WALLER, wol'er, Edmund, English poet: b. Coleshill, Hertfordshire (now in Buckingm shire), 3 March 1606; d. Beaconsfield, 21 Oct 1687. He was educated at Eton and King's College, Cambridge, and was returned a mem ber of Parliament for Amersham before he was 18. In 1625 he was returned for Chipping Wy combe and he sat for other places in several Parliaments, including the Long Parliament On the death of his wife in 1634 he courted Lady Dorothea Sydney, whom he celebrated in his verses under the name of (Sacharissa,) and Lady Sophia Murray, whom he distin guished by the name of (Armoret) both with out success. Is Parliament he at first opposed the court party, but retained his place in the Long Parliament and openly expressed his royalist sentiments after the Civil War began. He was sent as a commissioner from Parlia ment to the king after Edgehill and soon after this occurred the incident called Waller's plot. Its nature is not clearly understood, though Waller made an abject confession of all he Imew, including the names of his confederates, some of whom, his near relatives, were put to death. This event in his life is introduced in Beatrice Marshall's story (An Old London Nosegay) (1904). He was imprisoned for a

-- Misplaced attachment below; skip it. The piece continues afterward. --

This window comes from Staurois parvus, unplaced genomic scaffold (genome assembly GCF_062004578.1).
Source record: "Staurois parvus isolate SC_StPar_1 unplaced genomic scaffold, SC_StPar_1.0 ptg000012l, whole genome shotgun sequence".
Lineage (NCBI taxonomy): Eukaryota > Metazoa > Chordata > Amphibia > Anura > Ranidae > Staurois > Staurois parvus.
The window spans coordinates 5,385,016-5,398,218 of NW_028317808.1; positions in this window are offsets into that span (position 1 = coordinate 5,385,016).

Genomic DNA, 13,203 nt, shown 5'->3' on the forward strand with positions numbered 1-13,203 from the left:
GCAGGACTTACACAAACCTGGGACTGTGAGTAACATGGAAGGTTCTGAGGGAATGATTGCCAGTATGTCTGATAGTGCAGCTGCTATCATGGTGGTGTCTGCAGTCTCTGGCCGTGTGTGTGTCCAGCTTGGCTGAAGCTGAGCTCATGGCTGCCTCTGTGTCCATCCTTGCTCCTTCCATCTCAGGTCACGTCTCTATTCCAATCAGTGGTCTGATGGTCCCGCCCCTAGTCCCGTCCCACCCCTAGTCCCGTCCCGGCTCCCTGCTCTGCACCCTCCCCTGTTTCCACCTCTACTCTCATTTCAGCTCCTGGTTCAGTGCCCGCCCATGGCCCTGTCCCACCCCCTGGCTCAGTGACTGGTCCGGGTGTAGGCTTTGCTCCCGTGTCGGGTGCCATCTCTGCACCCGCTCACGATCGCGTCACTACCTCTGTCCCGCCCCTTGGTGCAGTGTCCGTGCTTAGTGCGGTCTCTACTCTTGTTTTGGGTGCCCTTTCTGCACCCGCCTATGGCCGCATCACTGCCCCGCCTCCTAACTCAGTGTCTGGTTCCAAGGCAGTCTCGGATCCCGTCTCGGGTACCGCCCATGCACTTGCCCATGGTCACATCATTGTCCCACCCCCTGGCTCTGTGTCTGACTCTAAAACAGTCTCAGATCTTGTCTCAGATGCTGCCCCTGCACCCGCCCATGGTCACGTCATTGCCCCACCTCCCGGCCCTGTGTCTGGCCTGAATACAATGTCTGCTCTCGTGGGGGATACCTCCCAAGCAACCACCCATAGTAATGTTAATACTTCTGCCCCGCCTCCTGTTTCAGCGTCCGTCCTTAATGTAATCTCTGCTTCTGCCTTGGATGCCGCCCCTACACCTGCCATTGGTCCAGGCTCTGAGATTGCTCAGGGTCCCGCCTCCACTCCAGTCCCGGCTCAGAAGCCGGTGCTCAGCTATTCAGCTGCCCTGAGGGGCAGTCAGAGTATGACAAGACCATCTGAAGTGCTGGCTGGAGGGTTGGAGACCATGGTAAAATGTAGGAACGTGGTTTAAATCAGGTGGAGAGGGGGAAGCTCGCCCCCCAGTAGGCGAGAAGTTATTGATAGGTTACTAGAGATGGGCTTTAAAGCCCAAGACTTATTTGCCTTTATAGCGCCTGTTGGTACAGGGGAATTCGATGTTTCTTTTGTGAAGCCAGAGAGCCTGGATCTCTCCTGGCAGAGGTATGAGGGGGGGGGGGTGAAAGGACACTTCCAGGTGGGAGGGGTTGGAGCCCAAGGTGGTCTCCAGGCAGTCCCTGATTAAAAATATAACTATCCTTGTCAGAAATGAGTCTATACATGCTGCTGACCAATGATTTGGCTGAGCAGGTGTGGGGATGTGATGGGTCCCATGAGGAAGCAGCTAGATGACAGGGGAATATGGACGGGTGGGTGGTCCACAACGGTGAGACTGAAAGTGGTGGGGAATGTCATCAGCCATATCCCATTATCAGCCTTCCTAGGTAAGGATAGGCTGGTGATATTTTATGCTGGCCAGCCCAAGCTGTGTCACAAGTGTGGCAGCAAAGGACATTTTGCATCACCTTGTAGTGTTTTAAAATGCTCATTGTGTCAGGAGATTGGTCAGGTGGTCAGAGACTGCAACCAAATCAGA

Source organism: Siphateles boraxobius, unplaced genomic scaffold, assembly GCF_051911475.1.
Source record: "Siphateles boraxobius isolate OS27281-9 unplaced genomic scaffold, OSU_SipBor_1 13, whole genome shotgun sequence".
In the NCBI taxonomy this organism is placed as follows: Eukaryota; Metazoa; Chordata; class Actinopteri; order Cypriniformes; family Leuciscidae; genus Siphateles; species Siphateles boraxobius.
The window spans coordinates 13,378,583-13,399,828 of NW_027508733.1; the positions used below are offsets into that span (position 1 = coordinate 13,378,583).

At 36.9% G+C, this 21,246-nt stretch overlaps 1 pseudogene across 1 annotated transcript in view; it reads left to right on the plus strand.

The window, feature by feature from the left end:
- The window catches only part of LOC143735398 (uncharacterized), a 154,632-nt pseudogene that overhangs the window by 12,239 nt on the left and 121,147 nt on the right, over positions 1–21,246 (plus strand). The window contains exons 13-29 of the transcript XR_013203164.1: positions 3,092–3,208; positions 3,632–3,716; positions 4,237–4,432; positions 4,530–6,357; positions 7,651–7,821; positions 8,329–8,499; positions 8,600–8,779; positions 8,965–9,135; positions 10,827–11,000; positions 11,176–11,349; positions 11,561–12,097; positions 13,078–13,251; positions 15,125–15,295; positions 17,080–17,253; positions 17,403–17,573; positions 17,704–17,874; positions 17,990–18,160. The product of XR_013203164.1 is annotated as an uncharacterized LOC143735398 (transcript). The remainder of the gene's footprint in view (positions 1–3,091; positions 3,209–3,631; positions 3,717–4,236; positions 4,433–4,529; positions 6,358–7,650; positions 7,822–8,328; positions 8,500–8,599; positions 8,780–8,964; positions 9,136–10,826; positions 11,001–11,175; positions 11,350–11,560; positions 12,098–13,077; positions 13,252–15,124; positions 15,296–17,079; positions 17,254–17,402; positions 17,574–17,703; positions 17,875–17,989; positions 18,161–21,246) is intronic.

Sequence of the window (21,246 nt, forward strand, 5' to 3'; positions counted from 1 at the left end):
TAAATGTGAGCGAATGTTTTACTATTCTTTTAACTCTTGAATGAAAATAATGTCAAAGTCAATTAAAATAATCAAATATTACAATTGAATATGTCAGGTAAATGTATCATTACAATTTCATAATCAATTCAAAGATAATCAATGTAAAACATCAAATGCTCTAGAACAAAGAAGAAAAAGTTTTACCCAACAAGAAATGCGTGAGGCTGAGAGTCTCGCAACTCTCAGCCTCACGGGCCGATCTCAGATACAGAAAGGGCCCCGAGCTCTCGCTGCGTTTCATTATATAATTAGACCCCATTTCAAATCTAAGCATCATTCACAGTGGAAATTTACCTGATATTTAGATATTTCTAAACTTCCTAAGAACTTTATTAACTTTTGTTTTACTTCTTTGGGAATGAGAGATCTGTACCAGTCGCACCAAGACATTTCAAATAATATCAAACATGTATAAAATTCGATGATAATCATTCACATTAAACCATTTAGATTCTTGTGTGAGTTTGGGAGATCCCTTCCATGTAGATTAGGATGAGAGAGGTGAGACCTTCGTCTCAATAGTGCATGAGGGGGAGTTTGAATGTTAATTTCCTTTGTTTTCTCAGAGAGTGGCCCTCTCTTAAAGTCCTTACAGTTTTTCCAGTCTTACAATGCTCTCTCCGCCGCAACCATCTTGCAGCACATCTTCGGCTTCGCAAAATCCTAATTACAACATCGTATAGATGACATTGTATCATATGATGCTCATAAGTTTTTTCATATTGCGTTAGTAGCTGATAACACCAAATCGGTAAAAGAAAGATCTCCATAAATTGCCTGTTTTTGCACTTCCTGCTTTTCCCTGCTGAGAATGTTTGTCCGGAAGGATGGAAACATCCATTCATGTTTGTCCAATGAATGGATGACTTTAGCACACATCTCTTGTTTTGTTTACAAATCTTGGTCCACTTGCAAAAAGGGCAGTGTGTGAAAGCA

year, fined #10,000 and exiled. During this exile the first collection of his poems was published in 1645. In 1653 he obtained per mission from Cromwell to return to England and in 1654 he addressed a (Panegyric to the Lord Protector.) In 1656 he recommended him in another poem to assume the royal title. Shortly after a poem on the death of the lord protector, he addressed one to the king on his majesty's happy return. The proceedings of Monlc apparently had not been anticipated. He again sat m Parliament, at intervals of cessa tion, till the reign of James II. Burnet says his popularity in Parliainent was great, but he did not take pains to understand its business, but only studied to gain applause, being a vain and empty though a witty man. His poetry was celebrated for elegance and polish at a time when these graces had been comparatively little studied, but it is destitute of all great qualities. The one most quoted is (Go, Lovely Rose.) Consult Gosse, (17th Century Studies) (1897); and Thorn-Drury's (Waller's Poetical Works) (with biography, 1893).